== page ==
Brazil: Fuel vs. Food - Spreading the Word of the Indigenous Guarani-Kaiowa
The indigenous Guarani-Kaiowá of Mato Grosso do Sul (MS), Brazil – approximately 30,000 people - have lived in poverty and without access to their ancestral lands since the spread of soy and sugarcane monocultures began in the 1970s. In November 2007, the Federal Public Ministry (MPF) and FUNAI (the National Foundation for the Support of the Indigenous Peoples) signed the Terms of Adjustment of Conduct (TAC) - an agreement in which the Government committed to identify and demarcate 36 lands of the Guarani-Kaiowá in MS by 2009. However, this has not yet taken place and the attacks on the indigenous community have continued.
With no access to their legitimate territory, the members of the Guarani and Kaiowá Apyka'i community will be prevented from exercising their fundamental rights as indigenous peoples, including feeding themselves adequately.
The 1st Federal Court of Dourados hands down the impending eviction order of the Apyka'i Guarani and Kaiowá indigenous community from their traditional territory, thereby jeopardizing their right to food and nutrition.
In an official visit to Brazil, German parliament representatives point to legislative measures that threaten the rights of indigenous peoples and highlight the conflict situation involving the Guarani and Kaiowá in Mato Grosso do Sul.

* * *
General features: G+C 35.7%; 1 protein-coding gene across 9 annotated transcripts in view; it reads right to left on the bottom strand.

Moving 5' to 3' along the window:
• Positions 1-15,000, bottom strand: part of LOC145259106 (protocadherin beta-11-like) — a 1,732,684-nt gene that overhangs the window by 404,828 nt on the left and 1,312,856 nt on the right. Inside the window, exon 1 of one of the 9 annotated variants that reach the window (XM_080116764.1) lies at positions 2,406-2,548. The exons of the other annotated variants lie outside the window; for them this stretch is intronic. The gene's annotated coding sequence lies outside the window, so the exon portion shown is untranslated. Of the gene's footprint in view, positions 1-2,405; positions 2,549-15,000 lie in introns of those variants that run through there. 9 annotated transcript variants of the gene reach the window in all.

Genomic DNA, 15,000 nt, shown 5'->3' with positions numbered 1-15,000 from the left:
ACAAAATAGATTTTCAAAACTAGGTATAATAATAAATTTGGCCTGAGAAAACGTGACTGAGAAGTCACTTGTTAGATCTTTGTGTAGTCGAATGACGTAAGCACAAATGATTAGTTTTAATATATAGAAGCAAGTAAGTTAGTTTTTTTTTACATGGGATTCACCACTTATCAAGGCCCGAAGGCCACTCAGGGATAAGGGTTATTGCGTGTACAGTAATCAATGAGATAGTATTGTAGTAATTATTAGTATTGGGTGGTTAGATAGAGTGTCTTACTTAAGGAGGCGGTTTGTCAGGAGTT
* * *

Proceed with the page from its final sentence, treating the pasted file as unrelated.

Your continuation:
The UN Special Rapporteur on Indigenous Peoples expresses alarm over the escalation of attacks following her visit this month in the State of Mato Grosso do Sul, Brazil.
Brazilian and international civil-society organizations urge the government of Brazil to stop the systematic persecution of the Guarani and Kaiowá Takwara Community in Mato Grosso do Sul State and to realize their right to land.
Civil society calls on Brazil and the EU to support the development of a binding instrument on transnational corporations with respect to human rights and condemns private sector bias in the country.
FIAN International and its section in Brazil call on Brazilian government bodies to take urgent measures after the fatal attack on a Guarani-Kaiowa community.
While Pope Francis asks forgiveness for the numerous crimes committed by the Catholic Church during the so called “conquest”, states breach their obligations to respect, protect and fulfill indigenous peoples’ human rights.
In a letter to the Brazilian authorities, the International Council of FIAN International manifests indignation of new acts of brutal violence against the Guarani-Kaiowá peoples.
Organized in Europe with a delegation from Brazil, a two-week Speakers Tour took place to raise awareness of the international community on the ongoing violence against the Guarani-Kaiowá indigenous communities of Brazil due to their fight to defend the right to territory